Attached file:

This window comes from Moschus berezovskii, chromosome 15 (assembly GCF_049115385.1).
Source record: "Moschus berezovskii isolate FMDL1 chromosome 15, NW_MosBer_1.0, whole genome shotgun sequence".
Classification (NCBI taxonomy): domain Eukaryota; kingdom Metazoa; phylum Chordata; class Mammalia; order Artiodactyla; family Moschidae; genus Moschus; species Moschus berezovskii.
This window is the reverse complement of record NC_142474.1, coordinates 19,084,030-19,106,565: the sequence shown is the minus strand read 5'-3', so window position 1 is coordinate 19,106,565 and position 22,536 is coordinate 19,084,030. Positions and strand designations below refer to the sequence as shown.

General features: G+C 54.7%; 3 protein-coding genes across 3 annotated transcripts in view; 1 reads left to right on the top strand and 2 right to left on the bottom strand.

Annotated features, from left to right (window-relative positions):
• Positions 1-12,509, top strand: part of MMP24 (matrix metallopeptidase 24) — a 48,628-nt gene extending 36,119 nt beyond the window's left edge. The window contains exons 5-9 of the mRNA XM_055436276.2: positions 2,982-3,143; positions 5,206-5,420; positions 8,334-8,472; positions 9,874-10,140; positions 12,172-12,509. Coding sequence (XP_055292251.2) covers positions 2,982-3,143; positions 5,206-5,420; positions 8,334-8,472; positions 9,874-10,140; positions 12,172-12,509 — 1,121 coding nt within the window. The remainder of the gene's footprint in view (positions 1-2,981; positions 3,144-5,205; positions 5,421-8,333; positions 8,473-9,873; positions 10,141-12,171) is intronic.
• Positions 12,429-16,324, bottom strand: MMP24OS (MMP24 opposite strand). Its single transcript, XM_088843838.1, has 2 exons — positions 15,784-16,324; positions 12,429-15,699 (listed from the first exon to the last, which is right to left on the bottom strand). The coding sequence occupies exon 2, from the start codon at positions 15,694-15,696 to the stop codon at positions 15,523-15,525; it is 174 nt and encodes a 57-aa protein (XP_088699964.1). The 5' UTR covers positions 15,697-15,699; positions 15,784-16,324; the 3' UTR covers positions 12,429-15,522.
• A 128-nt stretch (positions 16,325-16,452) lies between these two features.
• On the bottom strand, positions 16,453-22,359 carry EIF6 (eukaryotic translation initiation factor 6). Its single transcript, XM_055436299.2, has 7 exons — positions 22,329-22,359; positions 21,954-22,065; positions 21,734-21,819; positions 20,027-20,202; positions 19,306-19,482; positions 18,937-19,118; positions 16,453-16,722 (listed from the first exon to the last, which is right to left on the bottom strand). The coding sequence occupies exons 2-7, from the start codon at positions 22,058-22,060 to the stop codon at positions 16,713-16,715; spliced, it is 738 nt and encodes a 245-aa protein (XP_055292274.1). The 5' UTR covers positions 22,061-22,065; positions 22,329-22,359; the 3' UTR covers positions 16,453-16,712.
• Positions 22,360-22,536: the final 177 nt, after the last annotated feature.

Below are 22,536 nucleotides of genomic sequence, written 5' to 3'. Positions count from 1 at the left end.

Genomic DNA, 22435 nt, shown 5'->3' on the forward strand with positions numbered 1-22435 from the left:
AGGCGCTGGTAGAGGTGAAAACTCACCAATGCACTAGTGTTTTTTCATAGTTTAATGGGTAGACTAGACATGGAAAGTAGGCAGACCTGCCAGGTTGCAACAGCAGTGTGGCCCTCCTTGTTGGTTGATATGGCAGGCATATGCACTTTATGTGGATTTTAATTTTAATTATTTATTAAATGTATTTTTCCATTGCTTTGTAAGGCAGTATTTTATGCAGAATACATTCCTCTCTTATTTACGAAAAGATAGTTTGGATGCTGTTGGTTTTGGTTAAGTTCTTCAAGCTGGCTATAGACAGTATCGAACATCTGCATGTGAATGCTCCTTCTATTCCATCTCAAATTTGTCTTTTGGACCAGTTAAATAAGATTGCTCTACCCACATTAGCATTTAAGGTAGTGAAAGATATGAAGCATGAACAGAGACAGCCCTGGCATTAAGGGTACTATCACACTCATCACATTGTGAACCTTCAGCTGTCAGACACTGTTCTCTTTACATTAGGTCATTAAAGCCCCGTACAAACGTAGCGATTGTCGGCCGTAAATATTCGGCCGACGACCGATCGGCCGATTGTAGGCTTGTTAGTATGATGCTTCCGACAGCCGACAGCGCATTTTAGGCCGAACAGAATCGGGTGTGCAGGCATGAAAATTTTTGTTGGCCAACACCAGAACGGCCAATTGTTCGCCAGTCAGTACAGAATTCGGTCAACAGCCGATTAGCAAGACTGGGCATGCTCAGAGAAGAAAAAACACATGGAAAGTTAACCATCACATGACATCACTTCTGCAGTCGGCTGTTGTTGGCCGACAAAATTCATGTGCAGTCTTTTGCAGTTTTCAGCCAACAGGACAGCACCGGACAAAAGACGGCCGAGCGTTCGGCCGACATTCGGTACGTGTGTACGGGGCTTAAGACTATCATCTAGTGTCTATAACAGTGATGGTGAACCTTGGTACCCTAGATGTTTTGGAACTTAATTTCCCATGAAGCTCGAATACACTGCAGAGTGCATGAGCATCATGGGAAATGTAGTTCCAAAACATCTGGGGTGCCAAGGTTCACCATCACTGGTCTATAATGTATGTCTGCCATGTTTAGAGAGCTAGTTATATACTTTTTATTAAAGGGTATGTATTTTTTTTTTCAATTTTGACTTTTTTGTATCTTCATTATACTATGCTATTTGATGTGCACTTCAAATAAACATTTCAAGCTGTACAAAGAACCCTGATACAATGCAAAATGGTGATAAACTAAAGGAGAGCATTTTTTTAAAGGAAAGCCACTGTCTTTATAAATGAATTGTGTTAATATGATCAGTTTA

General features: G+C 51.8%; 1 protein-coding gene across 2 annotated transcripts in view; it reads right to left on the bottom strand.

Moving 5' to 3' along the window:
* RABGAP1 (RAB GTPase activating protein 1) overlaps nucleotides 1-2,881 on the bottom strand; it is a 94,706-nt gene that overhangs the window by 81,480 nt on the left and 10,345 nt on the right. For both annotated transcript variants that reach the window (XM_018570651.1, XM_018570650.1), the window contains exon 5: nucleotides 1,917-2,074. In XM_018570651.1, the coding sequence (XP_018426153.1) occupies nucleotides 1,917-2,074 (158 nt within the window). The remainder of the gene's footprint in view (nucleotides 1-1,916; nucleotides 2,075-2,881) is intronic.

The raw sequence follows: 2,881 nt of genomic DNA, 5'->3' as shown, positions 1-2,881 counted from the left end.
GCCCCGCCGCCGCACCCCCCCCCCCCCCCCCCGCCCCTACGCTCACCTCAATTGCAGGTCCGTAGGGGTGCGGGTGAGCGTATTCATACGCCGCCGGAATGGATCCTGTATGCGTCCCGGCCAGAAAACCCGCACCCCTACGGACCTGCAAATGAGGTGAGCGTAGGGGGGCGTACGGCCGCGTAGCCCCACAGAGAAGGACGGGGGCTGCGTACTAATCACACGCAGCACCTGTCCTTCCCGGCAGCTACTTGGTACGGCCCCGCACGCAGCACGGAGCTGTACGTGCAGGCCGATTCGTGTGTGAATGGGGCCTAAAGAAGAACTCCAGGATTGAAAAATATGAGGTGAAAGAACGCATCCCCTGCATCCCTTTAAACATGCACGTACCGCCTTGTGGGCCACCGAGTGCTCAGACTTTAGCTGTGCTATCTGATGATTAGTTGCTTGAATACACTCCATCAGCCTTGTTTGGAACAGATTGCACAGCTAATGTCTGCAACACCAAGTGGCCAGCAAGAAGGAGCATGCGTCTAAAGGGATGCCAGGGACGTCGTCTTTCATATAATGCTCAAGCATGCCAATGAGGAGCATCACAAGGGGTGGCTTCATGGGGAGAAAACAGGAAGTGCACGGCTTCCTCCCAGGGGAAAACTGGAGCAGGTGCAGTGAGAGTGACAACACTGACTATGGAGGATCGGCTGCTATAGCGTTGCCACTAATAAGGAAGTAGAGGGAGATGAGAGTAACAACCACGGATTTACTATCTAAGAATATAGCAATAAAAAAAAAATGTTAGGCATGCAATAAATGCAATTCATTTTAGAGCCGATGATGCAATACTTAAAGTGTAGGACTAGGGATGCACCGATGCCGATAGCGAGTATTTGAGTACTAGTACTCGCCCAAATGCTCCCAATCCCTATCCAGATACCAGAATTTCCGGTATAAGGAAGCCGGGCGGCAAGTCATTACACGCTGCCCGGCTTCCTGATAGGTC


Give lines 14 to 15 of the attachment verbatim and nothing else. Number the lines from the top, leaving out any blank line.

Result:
AGGCGCTGGTAGAGGTGAAAACTCACCAATGCACTAGTGTTTTTTCATAGTTTAATGGGTAGACTAGACATGGAAAGTAGGCAGACCTGCCAGGTTGCAACAGCAGTGTGGCCCTCCTTGTTGGTTGATATGGCAGGCATATGCACTTTATGTGGATTTTAATTTTAATTATTTATTAAATGTATTTTTCCATTGCTTTGTAAGGCAGTATTTTATGCAGAATACATTCCTCTCTTATTTACGAAAAGATAGTTTGGATGCTGTTGGTTTTGGTTAAGTTCTTCAAGCTGGCTATAGACAGTATCGAACATCTGCATGTGAATGCTCCTTCTATTCCATCTCAAATTTGTCTTTTGGACCAGTTAAATAAGATTGCTCTACCCACATTAGCATTTAAGGTAGTGAAAGATATGAAGCATGAACAGAGACAGCCCTGGCATTAAGGGTACTATCACACTCATCACATTGTGAACCTTCAGCTGTCAGACACTGTTCTCTTTACATTAGGTCATTAAAGCCCCGTACAAACGTAGCGATTGTCGGCCGTAAATATTCGGCCGACGACCGATCGGCCGATTGTAGGCTTGTTAGTATGATGCTTCCGACAGCCGACAGCGCATTTTAGGCCGAACAGAATCGGGTGTGCAGGCATGAAAATTTTTGTTGGCCAACACCAGAACGGCCAATTGTTCGCCAGTCAGTACAGAATTCGGTCAACAGCCGATTAGCAAGACTGGGCATGCTCAGAGAAGAAAAAACACATGGAAAGTTAACCATCACATGACATCACTTCTGCAGTCGGCTGTTGTTGGCCGACAAAATTCATGTGCAGTCTTTTGCAGTTTTCAGCCAACAGGACAGCACCGGACAAAAGACGGCCGAGCGTTCGGCCGACATTCGGTACGTGTGTACGGGGCTTAAGACTATCATCTAGTGTCTATAACAGTGATGGTGAACCTTGGTACCCTAGATGTTTTGGAACTTAATTTCCCATGAAGCTCGAATACACTGCAGAGTGCATGAGCATCATGGGAAATGTAGTTCCAAAACATCTGGGGTGCCAAGGTTCACCATCACTGGTCTATAATGTATGTCTGCCATGTTTAGAGAGCTAGTTATATACTTTTTATTAAAGGGTATGTATTTTTTTTTTCAATTTTGACTTTTTTGTATCTTCATTATACTATGCTATTTGATGTGCACTTCAAATAAACATTTCAAGCTGTACAAAGAACCCTGATACAATGCAAAATGGTGATAAACTAAAGGAGAGCATTTTTTTAAAGGAAAGCCACTGTCTTTATAAATGAATTGTGTTAATATGATCAGTTTA

General features: G+C 51.8%; 1 protein-coding gene across 2 annotated transcripts in view; it reads right to left on the bottom strand.